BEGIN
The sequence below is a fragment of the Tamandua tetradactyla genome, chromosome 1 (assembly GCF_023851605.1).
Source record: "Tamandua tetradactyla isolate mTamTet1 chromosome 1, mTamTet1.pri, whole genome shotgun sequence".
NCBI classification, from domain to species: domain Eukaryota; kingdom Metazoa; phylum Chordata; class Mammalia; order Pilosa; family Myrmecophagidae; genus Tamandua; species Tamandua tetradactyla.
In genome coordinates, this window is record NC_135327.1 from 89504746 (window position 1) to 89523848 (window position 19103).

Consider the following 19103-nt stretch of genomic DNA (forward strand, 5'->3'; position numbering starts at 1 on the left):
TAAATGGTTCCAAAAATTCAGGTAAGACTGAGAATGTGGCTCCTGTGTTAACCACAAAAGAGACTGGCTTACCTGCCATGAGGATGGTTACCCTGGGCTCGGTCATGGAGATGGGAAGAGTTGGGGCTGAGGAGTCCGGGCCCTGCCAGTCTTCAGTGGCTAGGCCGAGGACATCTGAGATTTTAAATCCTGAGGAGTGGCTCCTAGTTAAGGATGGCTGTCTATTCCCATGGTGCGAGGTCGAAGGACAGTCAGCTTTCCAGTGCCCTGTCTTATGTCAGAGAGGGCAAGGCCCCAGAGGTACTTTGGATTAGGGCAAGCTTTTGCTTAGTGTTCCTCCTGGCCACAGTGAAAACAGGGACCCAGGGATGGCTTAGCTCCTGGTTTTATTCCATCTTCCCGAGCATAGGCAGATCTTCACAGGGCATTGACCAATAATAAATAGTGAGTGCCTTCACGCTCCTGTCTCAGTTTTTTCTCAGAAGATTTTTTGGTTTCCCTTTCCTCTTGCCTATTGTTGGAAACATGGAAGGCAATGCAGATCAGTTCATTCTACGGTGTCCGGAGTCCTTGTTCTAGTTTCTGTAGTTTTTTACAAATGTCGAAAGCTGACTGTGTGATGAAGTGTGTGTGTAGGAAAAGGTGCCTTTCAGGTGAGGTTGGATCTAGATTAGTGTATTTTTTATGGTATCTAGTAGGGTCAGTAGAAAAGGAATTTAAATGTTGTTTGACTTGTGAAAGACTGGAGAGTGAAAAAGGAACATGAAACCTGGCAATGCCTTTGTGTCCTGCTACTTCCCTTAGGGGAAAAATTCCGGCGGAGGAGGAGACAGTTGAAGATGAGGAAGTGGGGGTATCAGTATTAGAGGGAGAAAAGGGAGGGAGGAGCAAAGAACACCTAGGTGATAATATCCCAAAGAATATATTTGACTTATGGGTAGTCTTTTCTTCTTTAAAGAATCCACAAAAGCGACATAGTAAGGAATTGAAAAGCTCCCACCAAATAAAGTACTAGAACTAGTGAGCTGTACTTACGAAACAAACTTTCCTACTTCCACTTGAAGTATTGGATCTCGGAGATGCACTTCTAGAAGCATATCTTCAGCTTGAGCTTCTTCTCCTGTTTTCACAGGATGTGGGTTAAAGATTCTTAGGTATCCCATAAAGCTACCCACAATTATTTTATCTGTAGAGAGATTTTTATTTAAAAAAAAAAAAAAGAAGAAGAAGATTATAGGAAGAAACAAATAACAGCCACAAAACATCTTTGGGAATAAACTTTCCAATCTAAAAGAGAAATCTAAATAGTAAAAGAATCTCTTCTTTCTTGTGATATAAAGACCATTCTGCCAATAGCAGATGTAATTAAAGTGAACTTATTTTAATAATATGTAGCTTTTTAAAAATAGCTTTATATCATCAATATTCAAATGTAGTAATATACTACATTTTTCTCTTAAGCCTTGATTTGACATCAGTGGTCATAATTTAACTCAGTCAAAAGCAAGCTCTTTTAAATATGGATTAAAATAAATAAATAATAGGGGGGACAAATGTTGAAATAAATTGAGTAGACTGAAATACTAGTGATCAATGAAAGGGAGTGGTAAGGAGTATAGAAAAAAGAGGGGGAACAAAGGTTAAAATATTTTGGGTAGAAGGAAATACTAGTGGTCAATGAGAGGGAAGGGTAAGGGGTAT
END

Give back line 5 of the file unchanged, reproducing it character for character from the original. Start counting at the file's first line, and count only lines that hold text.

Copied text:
Consider the following 19103-nt stretch of genomic DNA (forward strand, 5'->3'; position numbering starts at 1 on the left):